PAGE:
I remember as a kid, my dad often knew things before they happened – little things, like one time at a country fair, he entered his name in a raffle drawing. Right as the woman drawing the name out of the bowl touched the paper with the winner’s name, my dad turned to my mom and said calmly, “She’s about to say my name.” A few seconds later, my mom gasped, astonished, while my dad – completely unfazed – walked up to the stage to retrieve his prize. My ten-year-old self thought it was completely normal for daddies to have premonitions. After all, my dad was my hero; my role model; my seemingly infallible Gandalf-like figure.

But then I went off to college and realized that not not everyone’s daddy woke up from prophetic dreams to inform the family that a tsunami was about to hit Indonesia. And about that time, I started to experience prophetic visions for myself. For example, this summer, my friend Jill gave birth to her first child. Everyone knew she and her husband were having a boy, but the couple kept the name a secret. The plan was to reveal their son’s name after it was on the birth certificate. But two weeks before Jill gave birth, she and I went out to dinner, and as I sat talking and laughing with her about her soon-to-be-born son, I suddenly KNEW the baby’s name: Elijah. I didn’t tell Jill at that very moment, but I knew with such certainty that when she later sent out the text that her water had broken, I wrote back: “Say hi to baby Elijah for me!” She was as shocked as I had been when God revealed the baby’s name to me.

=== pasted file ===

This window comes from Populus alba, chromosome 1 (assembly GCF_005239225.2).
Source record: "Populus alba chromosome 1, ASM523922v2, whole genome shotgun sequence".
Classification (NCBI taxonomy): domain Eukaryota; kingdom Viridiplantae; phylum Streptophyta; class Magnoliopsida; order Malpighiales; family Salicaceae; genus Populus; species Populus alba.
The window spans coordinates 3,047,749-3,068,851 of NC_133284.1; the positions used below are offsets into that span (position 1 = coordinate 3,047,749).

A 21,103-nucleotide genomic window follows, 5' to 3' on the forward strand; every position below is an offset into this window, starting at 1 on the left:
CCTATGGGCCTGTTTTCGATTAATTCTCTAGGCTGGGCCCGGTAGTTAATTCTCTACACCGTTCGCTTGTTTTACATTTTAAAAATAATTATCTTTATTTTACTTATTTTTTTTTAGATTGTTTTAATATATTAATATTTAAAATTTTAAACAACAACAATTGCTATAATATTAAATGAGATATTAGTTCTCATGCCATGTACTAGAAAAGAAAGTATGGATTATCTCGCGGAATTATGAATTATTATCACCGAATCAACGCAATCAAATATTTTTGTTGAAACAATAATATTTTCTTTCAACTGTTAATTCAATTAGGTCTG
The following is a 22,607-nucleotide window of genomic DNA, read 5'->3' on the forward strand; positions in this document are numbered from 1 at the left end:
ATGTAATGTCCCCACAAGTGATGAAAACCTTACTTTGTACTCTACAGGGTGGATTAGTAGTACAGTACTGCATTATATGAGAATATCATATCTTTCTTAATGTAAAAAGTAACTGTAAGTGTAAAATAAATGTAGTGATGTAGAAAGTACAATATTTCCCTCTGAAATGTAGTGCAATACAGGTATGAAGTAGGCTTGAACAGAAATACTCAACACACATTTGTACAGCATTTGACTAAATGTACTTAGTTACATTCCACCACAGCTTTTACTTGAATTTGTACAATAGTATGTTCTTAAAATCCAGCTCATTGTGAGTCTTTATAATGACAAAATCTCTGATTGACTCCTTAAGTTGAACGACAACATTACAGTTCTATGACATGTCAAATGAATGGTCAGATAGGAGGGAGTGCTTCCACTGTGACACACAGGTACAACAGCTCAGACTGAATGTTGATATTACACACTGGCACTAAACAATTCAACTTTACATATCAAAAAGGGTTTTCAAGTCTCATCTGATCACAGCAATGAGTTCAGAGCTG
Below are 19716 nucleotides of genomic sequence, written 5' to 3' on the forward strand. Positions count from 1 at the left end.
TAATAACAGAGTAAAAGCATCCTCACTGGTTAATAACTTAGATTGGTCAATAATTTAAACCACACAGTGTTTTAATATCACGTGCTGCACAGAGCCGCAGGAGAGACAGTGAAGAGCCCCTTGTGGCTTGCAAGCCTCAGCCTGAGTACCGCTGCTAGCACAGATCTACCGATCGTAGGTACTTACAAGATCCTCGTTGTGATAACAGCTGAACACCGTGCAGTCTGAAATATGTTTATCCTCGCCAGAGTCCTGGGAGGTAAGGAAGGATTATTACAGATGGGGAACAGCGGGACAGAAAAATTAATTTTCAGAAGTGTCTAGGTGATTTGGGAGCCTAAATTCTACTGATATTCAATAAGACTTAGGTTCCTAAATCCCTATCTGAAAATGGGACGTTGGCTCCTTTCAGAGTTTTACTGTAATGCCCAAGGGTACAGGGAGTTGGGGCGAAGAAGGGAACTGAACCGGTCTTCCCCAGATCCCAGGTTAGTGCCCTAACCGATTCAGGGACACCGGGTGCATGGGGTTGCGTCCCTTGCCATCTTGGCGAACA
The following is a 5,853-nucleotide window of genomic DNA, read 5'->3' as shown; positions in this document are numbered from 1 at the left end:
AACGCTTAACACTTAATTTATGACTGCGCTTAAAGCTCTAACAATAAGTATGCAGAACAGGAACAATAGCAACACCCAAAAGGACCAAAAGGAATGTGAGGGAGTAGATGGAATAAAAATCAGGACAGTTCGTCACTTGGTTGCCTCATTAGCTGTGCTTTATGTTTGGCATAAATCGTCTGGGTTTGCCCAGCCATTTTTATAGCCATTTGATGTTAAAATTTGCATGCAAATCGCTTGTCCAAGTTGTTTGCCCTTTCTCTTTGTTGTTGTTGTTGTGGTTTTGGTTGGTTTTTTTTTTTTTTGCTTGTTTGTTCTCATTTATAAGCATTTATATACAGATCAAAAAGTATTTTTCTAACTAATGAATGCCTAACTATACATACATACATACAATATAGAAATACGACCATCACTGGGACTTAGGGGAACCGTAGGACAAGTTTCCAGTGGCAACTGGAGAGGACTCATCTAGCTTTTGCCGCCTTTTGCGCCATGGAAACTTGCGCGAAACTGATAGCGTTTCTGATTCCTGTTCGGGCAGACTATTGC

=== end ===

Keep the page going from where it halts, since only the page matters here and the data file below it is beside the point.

I’ve often asked why things like that are revealed to me. Knowing Elijah’s name before he was born didn’t change anything. It was a powerful revelation that seemingly had no impact. Why, then, did God choose to reveal it to me? I have come to the conclusion that it was for my encouragement, and for the encouragement of his mother, Jill, that God still speaks. It was a reminder to me of God’s omniscience and omnipotence. It reminded me who God is, and who I am in relation to Him.